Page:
Hemicrania continua

Since on our ward we are dealing with strokes mainly, there is a tendency to forget basic neurologic knowledge, in particular in emergency settings. This happened recently in the following case: a 43 yo storage worker comes at 2 am into the ER, complaining about 4 months of unilateral headache, non side-shifting, with ugly exacerbations from his usual 4 to 8-9/10. Upon examination you discover a Horner syndrome and some tearing and noserunning. Interestingly he describes unilateral photophobia.

This is not a dissection, neither an SAH. As with all headaches history is the way to get to the truth, and maybe some treatment. Here are some important questions to ask:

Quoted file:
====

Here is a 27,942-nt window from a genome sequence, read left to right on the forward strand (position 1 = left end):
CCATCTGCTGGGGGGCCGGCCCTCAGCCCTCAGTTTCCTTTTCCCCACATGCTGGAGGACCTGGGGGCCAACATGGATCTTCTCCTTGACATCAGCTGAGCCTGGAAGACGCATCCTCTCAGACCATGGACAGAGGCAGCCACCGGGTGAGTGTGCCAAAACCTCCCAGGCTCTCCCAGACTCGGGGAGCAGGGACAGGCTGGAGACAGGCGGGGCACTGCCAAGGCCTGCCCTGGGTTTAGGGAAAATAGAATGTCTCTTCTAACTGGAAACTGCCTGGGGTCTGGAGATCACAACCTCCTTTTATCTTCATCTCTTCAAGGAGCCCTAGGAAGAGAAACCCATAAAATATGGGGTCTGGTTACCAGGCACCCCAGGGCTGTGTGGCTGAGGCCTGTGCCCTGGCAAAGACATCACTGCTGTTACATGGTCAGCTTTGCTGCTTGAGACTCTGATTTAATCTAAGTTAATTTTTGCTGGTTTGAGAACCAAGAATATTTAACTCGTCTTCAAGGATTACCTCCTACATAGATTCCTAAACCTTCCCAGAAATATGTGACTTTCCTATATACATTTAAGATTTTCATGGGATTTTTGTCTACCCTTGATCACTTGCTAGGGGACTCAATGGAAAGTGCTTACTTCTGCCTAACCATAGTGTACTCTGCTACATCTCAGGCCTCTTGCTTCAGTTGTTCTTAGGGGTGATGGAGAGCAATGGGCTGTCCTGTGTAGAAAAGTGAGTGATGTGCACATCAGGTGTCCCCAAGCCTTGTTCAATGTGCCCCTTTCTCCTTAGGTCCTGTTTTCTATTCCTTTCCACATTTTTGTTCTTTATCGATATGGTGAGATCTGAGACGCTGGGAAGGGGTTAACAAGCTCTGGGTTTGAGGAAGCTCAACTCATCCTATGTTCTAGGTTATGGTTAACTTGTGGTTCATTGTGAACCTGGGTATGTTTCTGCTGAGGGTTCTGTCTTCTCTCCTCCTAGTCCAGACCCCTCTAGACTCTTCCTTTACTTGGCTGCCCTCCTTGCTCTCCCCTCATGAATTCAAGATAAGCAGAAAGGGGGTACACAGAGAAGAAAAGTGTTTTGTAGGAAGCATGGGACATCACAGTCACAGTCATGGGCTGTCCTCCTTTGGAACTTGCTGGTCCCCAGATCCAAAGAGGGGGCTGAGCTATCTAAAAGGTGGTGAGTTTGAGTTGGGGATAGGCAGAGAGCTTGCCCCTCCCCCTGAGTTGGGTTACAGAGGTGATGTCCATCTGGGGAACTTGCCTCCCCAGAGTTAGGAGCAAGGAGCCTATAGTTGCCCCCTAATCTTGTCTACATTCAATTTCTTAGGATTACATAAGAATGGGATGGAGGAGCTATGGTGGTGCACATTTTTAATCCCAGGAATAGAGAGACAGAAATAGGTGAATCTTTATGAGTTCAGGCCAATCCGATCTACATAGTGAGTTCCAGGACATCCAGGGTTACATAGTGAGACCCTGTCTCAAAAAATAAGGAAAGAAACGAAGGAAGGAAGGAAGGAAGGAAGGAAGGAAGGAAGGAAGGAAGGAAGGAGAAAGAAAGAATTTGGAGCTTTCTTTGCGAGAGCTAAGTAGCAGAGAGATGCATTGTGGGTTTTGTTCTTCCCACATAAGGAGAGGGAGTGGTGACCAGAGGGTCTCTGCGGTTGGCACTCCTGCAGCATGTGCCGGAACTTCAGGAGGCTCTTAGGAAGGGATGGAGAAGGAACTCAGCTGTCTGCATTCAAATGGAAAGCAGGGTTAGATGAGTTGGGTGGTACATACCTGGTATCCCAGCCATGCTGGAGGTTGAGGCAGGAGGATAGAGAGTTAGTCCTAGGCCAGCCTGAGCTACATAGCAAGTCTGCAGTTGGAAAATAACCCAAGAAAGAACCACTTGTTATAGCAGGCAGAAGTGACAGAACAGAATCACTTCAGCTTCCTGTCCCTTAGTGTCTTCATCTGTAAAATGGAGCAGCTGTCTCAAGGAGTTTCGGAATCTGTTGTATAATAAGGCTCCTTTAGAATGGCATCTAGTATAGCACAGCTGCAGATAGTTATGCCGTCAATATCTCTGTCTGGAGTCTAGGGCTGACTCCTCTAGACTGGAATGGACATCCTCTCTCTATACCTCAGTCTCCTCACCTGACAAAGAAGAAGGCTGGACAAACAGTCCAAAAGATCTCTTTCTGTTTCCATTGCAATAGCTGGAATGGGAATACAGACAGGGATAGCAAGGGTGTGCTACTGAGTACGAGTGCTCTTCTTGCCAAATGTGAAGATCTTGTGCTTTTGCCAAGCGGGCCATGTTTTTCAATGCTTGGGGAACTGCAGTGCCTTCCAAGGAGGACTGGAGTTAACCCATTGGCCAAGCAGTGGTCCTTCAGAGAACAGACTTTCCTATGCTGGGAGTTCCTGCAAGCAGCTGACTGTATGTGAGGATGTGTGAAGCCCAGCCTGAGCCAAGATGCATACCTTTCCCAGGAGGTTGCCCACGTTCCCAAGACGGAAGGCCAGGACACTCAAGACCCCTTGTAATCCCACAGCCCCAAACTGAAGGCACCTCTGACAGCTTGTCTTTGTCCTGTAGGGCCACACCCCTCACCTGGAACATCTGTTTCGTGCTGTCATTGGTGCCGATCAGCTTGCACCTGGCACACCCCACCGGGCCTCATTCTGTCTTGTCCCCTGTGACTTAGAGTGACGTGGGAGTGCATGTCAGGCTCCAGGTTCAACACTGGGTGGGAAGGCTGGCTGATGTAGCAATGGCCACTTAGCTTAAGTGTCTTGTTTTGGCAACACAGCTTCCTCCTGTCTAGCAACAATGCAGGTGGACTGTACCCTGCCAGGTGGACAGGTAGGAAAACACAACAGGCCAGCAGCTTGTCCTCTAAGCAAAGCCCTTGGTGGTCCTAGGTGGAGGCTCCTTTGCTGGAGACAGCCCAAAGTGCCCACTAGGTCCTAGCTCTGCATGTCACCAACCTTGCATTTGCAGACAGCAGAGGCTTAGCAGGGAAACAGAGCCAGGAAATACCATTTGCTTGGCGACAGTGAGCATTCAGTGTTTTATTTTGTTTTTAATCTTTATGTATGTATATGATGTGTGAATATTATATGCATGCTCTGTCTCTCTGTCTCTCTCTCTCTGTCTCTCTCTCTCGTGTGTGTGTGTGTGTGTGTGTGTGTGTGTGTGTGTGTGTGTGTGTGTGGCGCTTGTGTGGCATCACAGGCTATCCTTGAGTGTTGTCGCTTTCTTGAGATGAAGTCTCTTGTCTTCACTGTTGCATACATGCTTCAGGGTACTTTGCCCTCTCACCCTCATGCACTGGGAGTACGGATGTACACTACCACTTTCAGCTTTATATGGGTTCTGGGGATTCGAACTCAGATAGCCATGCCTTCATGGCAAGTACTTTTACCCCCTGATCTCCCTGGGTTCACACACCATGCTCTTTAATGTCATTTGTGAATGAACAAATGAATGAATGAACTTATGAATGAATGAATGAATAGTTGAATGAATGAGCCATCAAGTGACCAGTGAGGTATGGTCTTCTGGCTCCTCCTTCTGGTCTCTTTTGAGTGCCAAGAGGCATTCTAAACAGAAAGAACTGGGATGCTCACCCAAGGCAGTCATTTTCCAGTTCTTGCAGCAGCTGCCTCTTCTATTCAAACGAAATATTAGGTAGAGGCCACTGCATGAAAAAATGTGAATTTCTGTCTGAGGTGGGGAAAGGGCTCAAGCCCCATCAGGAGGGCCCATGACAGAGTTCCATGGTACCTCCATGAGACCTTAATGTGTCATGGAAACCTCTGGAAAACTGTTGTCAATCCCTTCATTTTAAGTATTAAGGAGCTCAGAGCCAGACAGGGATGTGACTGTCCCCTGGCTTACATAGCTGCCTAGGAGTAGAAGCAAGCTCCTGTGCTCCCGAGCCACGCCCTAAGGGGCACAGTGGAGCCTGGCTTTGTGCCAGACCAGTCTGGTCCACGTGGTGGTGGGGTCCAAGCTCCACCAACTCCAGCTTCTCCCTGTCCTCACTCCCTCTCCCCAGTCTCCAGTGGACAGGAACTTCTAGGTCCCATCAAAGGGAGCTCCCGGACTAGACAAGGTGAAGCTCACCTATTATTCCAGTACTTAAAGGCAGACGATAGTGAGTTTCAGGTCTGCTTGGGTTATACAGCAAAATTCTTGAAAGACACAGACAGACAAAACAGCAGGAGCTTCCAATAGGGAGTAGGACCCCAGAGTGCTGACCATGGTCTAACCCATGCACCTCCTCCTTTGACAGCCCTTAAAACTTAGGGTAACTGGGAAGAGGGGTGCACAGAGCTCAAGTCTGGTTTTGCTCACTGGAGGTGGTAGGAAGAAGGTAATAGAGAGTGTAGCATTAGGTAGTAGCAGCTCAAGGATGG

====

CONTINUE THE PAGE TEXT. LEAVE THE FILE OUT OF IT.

• Does the headache shift side?
  • Is it diurnally fixed?
  • Worse on lying than on standing?
  • Better with rest?
  • Loccally triggerable?
  • Visual disturbance?
  • Nausea/vomiting?
  • Photo-/phono-/osmo-/kinetophobia? Unilateral?
  • What triggers are there?
  • What drugs help? 

In all the trigeminoautonomic cephalagias, you have to get a picture (i.e. MRI)  eventually, but this should not preclude from treatment. Try oxygen 100%, triptans and indomethacin. Our case does have hemicrania continua, which by definition should react to this unique drug – but this is recently doubted.

References: in addition to the above article try the series of Peter Goadsby’s lectures on headache on YouTube.


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